SYLK: A Giveaway!

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The world is abundant in enticing fruits, but the kiwi is at the top of my list. And so I was pleased when  SYLK offered Friend for the Ride a generous giveaway. Thanks, SYLK!

  • SYLK is the only all-natural moisturizing lubricant made from New Zealand kiwifruit vine extract. What is so special about this proprietary ingredient is that the kiwi vine extract is composed of polysaccharides, which gives SYLK its film-like consistency, very similar in texture to the body’s natural lubrication, without being sticky.
  • Moreover, the kiwi vine extract mirrors vaginal pH. SYLK is pH balanced so it will not upset the delicate pH balance of the vagina. This is particularly important because an imbalance in vaginal pH can cause irritation and infections such as bacterial vaginosis and yeast infections.
  • The proprietary kiwi vine extraction process is also bio-sustainable. The kiwifruits are harvested from the vine, and the vines are usually disposed of. However, SYLK uses the kiwi vine extract as the differentiating ingredient in its moisturizing personal lubricant.After that, the remnants are used back in the orchards as mulch.

Vaginal dryness is not uncommon. In the United States, 64 million women are of menopausal age, in which half experience vaginal dryness. Moreover, there are over 300 medications that can cause vaginal dryness along with numerous medical and life conditions such as the postpartum period, diabetes, auto immune diseases, etc. Adding a moisturizing lubricant can increase comfort daily and for intimacy. Even if vaginal dryness is not a factor, 74% of Americans consider lubricants as a sexual enhancer, according to Durex Global Sex Survey.

Click here to learn more about SYLK.

Giveaway: SYLK will ship a tube of their lubricant to three lucky Friend for the Ride readers. For a chance to win, enter a comment below. If you’re feeling shy, email me. My address is at the right. Contest ends on July 10.

The Deepest Acceptance: A Book Giveaway

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When the publishers of Jeff Foster’s book, The Deepest Acceptance, offered to send me a copy, I said yes right away. I love self-help, especially  books that deal with personal growth and empowerment. When you look at Jeff’s picture, you wonder how someone that young can spread such sensible yet almost mystical wisdom, especially when it comes to relationships and conflict. After all, I like to think that only menopausal women have that sort of knowledge. But not true, Thanks, Jeff!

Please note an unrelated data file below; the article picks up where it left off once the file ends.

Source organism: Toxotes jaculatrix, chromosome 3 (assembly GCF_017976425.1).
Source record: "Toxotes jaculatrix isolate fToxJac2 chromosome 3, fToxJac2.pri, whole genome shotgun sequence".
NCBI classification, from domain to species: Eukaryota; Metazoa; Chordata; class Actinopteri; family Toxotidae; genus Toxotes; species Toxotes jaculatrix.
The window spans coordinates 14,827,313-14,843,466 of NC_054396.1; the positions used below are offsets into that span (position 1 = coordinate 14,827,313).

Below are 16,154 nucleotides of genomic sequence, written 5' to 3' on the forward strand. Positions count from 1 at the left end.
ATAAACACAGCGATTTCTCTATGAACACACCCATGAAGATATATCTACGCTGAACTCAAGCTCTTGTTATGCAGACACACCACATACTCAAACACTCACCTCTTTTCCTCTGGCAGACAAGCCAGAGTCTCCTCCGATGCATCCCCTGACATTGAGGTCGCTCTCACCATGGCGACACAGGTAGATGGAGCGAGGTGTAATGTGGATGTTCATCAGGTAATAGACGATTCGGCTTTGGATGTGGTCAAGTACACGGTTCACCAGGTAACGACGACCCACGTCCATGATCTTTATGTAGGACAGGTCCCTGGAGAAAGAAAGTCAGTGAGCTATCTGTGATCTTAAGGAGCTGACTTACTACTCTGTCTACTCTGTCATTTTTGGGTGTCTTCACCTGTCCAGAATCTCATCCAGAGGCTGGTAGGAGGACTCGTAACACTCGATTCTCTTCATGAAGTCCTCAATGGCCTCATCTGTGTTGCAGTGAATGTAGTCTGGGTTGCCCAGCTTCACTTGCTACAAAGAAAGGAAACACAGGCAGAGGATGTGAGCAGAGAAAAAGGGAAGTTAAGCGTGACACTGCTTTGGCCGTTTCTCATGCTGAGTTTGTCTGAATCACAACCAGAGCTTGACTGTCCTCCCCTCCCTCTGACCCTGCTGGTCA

Here are two passages I underlined from the book:

But really, it’s the most beautiful thing in the world to realize that nobody can be who you need or want them to be for you. Nobody has the power to complete you. Nobody can do that for you. Nobody can be that for you.

And

When you really listen to someone, when you really listen to their perspective, their viewpoint, their expression of their experience of life, their story about what they have noticed in their world, you can always find some truth in what they are saying, however challenging, confronting, strange, extreme, and absurd their views seem at first.

Here’s a description The Deepest Acceptance from the publisher:

How can we bring an effortless yes to this moment? How do we stop running from ‘the mess of life’—our predicaments, our frustrations, and even our search for liberation—and start flowing with all of it?

Existence is rich with mystery and wonder, and sometimes, without warning, light can shine through the cracks in the separate self. For a few brief moments, there is the cosmic suggestion that life is somehow infinitely more than what it appears to be. The most ordinary of things can easily turn extraordinary, making us wonder if, perhaps, the extraordinary is hidden in the ordinary always, just waiting to be discovered.

The Deepest Acceptance: Radical Awakening in Ordinary Life, originally published in hardcover in 2012, explores the possibility of discovering that wholeness right now—not next year, not tomorrow, not “one day,” but right now, in the midst of present experience, in the midst of whatever is happening, even if what’s happening is discomfort and pain and a longing to be free.

Jeff Foster invites readers to consider who they really are: beyond who they think they are, beyond who they’ve been taught they are, beyond their story about who they are, beyond all their concepts and images of identity.

And it’s about discovering the ways in which, in forgetting who we are, in our attempts to build and hold up what basically amounts to a false, thought-constructed image of ourselves, we go to war with present experience, with each other, with the planet.

With a warm, thoughtful, and humorous candor, The Deepest Acceptance invites us to discover the ocean of who we are: an awareness that has already allowed every wave of emotion and experience to arrive.